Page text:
The council was asked but did not respond to a question on how any quality of care could be provided in a quarter of an hour.
Councillor Matthew Stevens, chief of adult services, said: “The city is working hard to provide the best quality care despite the cost squeeze on care put in place by the previous Tory administration.”
But Councillor Alan Dowden, Liberal Democrat opposition spokesman for adult social care on Hampshire County Council, is calling for county chiefs to extend the minimum period of care.
Cllr Dowden, who recently spent the day with a home care agency in Test Valley, said: “Many clients were happy with the care they received except some felt it was all too quick and rushed.
“Sometimes the carer is the only person an elderly person will see all day and most carers would like the opportunity to make them a cup of tea, sit and just chat for a few minutes.”
But Cllr Dowden said he supported electronic monitoring as it showed if visits had been missed, safeguarding the vulnerable.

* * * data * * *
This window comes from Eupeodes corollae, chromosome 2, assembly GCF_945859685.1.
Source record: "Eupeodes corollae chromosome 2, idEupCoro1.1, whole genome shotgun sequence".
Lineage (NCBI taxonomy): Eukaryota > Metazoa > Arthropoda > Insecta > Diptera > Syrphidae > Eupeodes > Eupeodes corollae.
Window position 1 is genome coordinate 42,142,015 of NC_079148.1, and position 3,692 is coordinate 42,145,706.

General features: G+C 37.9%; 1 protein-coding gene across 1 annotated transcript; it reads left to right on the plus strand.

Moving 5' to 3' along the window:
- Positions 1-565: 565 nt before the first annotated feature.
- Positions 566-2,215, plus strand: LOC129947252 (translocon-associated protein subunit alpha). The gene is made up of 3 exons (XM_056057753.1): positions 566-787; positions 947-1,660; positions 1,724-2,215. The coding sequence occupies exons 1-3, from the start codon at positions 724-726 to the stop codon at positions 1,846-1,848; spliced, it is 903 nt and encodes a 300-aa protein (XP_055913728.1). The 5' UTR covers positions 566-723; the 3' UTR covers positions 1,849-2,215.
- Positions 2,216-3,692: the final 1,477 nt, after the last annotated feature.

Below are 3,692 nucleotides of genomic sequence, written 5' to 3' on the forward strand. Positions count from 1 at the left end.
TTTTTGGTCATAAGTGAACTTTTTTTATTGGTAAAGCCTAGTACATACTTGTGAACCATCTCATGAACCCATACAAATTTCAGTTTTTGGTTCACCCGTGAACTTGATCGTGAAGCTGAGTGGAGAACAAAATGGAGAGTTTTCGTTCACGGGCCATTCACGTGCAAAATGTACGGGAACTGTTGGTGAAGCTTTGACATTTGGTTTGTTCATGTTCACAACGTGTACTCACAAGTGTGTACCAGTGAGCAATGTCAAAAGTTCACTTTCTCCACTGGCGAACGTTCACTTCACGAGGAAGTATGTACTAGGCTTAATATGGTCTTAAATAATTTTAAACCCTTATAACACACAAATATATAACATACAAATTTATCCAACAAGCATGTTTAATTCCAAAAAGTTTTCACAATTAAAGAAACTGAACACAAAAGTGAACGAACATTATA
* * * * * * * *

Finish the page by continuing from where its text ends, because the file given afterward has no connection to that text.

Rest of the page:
The county picked up the bill for the system which cost on average £400,000 a year plus £100,000 start-up costs.
But there have been problems and Hampshire Domiciliary Care Providers Association has warned the council of major cash losses to independent providers and “possible bankcruptcies.”
Now the roll-out of the system has been delayed – and the council savings have not yet materialised.
The county council has defended driving down the cost of home care, saying all independent agencies it used had been evaluated to determine their suitability and prices had factored in training, minimum wage and travel.
Councillor Felicity Hindson, executive member for adult services, denied the elderly had been put at risk of neglect by the cost-cutting.
She said: “Hampshire County Council’s adult services department takes safeguarding very seriously and as such we have a panel of preferred providers to ensure that the care we commission is of the highest quality.”
Cllr Hindson said the council worked closely with the Care Quality Commission and companies to resolve any problems identified, providing support and training.
The Tory council chief added: “The new domiciliary care system is set to save £3.2m by reducing administration and through paying only for care that is actually delivered.
“It enables us to be sure that users have had a proper visit and will offer reassurance to families.”
Care of the elderly remains a huge challenge as councils grapple with the twin problems of an ageing population and the need to cut public expenditure.
Indeed the number of people aged 75-plus in Hampshire is expected to reach 134,000 by 2017.
Yet cuts in public funding saw the county council lose 14 per cent of its government grant last year and a further ten per cent in 2012-13.